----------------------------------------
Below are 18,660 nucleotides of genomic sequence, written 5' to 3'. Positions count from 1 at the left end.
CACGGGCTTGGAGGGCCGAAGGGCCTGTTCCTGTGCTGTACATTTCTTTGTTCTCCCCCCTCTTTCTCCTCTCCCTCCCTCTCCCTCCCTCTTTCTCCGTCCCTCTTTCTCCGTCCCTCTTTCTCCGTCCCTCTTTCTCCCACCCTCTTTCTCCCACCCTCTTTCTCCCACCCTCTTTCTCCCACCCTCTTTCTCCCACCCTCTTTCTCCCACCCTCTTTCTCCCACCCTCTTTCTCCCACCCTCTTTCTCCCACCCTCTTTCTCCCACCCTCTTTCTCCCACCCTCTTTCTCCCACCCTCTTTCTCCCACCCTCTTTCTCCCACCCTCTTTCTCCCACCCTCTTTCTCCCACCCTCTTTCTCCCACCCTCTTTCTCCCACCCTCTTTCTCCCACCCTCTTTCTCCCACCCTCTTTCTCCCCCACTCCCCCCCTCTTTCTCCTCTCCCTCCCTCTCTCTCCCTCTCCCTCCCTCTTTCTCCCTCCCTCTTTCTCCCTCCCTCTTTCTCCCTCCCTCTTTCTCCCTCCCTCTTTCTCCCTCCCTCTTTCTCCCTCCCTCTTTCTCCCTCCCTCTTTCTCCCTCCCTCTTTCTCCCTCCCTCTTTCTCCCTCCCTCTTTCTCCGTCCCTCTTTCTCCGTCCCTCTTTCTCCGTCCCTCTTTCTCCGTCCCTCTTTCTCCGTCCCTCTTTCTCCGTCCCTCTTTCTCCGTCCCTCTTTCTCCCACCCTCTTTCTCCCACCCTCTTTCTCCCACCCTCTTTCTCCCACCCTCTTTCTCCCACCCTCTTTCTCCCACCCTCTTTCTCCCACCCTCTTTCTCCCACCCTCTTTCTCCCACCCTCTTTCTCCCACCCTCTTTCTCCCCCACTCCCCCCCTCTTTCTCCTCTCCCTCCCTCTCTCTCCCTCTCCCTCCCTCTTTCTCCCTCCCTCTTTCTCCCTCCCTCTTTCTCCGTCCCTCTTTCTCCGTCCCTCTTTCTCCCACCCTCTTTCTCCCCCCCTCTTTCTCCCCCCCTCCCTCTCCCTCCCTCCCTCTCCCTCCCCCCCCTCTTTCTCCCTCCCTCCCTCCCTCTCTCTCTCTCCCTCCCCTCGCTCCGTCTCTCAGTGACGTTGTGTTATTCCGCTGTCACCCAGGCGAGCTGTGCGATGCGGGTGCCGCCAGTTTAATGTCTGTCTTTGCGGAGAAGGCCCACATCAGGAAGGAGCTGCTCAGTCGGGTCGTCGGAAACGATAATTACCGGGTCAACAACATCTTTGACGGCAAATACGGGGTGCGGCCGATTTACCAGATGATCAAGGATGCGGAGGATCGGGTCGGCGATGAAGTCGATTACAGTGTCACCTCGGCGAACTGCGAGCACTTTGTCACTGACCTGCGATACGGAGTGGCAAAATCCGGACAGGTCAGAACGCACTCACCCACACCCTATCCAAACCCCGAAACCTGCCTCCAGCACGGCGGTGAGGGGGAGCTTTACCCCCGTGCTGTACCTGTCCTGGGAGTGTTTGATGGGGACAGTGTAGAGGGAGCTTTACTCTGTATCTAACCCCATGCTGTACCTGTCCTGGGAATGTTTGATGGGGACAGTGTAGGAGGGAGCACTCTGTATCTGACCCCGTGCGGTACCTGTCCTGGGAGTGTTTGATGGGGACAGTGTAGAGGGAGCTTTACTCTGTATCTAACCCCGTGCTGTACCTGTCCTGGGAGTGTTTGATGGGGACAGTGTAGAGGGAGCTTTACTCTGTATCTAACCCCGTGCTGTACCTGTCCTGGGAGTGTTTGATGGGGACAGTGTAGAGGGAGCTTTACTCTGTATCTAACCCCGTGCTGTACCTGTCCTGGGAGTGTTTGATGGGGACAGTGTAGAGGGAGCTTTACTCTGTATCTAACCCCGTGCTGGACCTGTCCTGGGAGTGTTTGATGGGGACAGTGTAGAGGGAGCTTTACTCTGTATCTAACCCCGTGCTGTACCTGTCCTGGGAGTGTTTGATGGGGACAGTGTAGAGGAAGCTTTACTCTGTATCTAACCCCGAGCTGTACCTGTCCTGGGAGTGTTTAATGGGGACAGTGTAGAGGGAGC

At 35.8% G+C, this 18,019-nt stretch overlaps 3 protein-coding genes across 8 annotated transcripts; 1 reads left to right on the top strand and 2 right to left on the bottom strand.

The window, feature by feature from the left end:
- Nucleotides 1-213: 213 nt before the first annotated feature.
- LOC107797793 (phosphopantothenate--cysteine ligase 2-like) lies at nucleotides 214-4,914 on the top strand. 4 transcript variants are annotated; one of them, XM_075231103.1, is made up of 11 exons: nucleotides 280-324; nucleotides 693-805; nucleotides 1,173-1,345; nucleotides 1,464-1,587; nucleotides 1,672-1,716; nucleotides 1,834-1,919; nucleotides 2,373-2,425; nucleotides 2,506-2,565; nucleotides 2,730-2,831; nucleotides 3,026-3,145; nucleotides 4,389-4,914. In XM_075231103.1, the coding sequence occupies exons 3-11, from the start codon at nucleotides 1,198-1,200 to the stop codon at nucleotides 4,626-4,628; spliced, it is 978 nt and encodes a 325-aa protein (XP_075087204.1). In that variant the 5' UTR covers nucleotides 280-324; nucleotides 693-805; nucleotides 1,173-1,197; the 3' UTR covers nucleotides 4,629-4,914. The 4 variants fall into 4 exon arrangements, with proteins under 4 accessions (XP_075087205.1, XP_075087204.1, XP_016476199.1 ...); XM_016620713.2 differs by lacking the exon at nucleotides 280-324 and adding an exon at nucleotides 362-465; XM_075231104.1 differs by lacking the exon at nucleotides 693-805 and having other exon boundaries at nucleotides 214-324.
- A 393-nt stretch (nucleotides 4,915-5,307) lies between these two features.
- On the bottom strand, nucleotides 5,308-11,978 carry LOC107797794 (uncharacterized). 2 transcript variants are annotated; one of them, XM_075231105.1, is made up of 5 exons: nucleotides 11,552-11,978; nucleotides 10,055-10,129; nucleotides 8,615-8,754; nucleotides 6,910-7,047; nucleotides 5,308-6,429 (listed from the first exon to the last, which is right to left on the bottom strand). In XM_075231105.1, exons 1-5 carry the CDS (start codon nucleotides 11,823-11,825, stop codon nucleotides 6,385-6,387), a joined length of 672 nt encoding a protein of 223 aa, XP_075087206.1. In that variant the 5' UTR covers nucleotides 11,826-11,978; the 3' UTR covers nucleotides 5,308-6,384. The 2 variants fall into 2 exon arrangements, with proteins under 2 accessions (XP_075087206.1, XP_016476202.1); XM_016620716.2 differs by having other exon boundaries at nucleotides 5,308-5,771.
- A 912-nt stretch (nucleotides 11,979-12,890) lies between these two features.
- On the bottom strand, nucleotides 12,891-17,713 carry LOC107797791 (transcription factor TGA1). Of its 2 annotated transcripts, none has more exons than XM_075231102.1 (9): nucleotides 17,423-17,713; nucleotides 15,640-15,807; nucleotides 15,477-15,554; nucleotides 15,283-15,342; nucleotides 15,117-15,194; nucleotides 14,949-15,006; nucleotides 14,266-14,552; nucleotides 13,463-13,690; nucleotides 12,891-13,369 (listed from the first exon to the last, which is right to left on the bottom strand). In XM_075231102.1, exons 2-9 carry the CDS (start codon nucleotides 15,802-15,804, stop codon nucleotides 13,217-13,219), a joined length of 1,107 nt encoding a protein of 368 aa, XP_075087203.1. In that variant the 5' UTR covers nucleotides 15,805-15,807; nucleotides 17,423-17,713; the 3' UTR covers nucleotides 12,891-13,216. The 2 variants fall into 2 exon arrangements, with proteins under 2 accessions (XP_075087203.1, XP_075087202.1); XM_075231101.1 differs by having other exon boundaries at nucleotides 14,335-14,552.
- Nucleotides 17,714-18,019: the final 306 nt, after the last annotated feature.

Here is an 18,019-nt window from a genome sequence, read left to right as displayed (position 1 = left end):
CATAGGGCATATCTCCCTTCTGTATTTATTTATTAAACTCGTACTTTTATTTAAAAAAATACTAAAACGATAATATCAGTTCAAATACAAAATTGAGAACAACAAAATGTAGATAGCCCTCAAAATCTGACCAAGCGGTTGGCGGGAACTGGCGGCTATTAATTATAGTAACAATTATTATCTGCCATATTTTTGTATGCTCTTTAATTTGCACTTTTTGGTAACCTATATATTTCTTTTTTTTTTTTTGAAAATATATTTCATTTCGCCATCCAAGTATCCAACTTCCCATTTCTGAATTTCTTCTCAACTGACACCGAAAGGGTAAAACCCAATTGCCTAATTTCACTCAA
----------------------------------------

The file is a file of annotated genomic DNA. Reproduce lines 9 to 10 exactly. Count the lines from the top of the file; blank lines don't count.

- A 912-nt stretch (nucleotides 11,979-12,890) lies between these two features.
- On the bottom strand, nucleotides 12,891-17,713 carry LOC107797791 (transcription factor TGA1). Of its 2 annotated transcripts, none has more exons than XM_075231102.1 (9): nucleotides 17,423-17,713; nucleotides 15,640-15,807; nucleotides 15,477-15,554; nucleotides 15,283-15,342; nucleotides 15,117-15,194; nucleotides 14,949-15,006; nucleotides 14,266-14,552; nucleotides 13,463-13,690; nucleotides 12,891-13,369 (listed from the first exon to the last, which is right to left on the bottom strand). In XM_075231102.1, exons 2-9 carry the CDS (start codon nucleotides 15,802-15,804, stop codon nucleotides 13,217-13,219), a joined length of 1,107 nt encoding a protein of 368 aa, XP_075087203.1. In that variant the 5' UTR covers nucleotides 15,805-15,807; nucleotides 17,423-17,713; the 3' UTR covers nucleotides 12,891-13,216. The 2 variants fall into 2 exon arrangements, with proteins under 2 accessions (XP_075087203.1, XP_075087202.1); XM_075231101.1 differs by having other exon boundaries at nucleotides 14,335-14,552.